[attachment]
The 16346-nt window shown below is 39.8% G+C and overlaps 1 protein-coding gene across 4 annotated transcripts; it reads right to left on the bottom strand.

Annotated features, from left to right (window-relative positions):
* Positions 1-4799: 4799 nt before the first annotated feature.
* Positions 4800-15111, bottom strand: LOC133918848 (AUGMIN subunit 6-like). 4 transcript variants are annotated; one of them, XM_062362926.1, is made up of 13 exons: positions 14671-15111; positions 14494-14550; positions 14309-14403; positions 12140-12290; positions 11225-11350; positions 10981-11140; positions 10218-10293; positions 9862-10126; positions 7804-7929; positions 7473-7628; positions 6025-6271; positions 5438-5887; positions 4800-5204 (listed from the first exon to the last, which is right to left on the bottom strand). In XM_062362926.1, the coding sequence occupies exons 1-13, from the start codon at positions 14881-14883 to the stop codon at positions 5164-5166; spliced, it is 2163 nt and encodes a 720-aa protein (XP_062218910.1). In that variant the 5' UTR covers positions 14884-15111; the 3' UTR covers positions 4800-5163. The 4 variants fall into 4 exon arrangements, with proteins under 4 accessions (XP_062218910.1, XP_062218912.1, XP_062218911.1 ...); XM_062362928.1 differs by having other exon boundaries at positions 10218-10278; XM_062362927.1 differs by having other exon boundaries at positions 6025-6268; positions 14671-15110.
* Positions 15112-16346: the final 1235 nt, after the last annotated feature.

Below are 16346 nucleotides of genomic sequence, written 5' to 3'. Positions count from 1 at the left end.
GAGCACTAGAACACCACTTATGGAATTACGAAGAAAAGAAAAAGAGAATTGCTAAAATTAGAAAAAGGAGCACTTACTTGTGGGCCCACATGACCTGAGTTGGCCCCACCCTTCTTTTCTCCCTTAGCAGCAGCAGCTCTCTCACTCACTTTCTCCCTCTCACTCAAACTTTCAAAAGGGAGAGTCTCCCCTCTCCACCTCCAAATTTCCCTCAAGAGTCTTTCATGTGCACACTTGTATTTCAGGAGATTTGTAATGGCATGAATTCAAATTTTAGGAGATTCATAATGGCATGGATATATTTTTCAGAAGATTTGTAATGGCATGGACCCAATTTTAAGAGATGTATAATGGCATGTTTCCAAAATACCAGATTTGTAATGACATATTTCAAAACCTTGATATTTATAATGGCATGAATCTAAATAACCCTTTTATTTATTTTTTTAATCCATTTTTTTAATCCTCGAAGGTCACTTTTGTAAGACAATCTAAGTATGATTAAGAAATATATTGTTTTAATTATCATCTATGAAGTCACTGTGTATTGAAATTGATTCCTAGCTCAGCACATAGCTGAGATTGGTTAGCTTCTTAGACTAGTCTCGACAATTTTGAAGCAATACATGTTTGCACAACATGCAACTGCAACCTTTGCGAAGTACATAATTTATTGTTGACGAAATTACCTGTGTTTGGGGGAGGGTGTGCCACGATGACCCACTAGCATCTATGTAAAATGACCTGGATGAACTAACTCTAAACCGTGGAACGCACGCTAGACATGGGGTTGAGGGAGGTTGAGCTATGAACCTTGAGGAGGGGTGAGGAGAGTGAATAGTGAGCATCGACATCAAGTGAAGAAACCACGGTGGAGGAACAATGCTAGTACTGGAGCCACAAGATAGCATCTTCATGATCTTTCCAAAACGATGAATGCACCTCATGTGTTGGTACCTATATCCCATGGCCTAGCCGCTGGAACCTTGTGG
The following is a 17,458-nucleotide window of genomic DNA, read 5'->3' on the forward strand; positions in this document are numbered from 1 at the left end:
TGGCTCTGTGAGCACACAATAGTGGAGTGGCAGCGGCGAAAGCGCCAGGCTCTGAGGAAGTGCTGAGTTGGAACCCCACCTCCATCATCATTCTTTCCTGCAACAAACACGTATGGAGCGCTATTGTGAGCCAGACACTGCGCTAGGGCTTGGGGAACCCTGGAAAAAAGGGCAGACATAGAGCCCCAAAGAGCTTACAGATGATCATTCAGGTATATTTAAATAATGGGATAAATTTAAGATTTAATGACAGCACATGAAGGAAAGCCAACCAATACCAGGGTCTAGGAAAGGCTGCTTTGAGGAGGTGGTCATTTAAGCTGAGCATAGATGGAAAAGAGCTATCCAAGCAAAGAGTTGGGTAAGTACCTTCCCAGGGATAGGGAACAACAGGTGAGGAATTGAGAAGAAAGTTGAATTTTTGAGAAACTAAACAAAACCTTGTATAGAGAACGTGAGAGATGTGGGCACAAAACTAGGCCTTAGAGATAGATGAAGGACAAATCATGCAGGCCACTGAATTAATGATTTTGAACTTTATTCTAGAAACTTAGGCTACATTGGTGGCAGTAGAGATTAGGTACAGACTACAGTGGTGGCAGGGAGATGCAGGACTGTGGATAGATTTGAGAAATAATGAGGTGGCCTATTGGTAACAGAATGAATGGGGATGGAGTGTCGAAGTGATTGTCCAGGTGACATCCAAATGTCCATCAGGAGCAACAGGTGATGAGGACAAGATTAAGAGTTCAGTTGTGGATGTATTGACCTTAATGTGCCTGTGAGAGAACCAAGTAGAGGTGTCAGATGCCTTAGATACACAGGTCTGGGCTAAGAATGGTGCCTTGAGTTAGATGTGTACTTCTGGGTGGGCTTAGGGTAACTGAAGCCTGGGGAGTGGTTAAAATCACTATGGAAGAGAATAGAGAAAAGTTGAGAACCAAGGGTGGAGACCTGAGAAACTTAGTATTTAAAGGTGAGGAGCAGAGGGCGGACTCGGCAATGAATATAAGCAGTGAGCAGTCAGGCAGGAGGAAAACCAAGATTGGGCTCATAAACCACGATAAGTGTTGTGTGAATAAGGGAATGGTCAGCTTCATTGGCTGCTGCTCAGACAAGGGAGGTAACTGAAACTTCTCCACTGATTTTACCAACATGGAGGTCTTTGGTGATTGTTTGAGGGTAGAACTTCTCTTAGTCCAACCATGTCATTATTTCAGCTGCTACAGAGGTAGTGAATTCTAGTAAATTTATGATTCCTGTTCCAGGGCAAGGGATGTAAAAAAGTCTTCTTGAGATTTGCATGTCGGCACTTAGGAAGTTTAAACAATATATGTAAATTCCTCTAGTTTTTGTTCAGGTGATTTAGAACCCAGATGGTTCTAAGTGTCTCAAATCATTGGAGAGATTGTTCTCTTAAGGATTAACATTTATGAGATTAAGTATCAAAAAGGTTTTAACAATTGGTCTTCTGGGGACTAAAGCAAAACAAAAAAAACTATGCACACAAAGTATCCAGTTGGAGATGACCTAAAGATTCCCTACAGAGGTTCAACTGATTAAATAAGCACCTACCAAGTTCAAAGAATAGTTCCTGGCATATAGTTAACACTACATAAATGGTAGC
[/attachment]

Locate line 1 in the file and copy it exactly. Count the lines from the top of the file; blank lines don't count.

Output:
The 16346-nt window shown below is 39.8% G+C and overlaps 1 protein-coding gene across 4 annotated transcripts; it reads right to left on the bottom strand.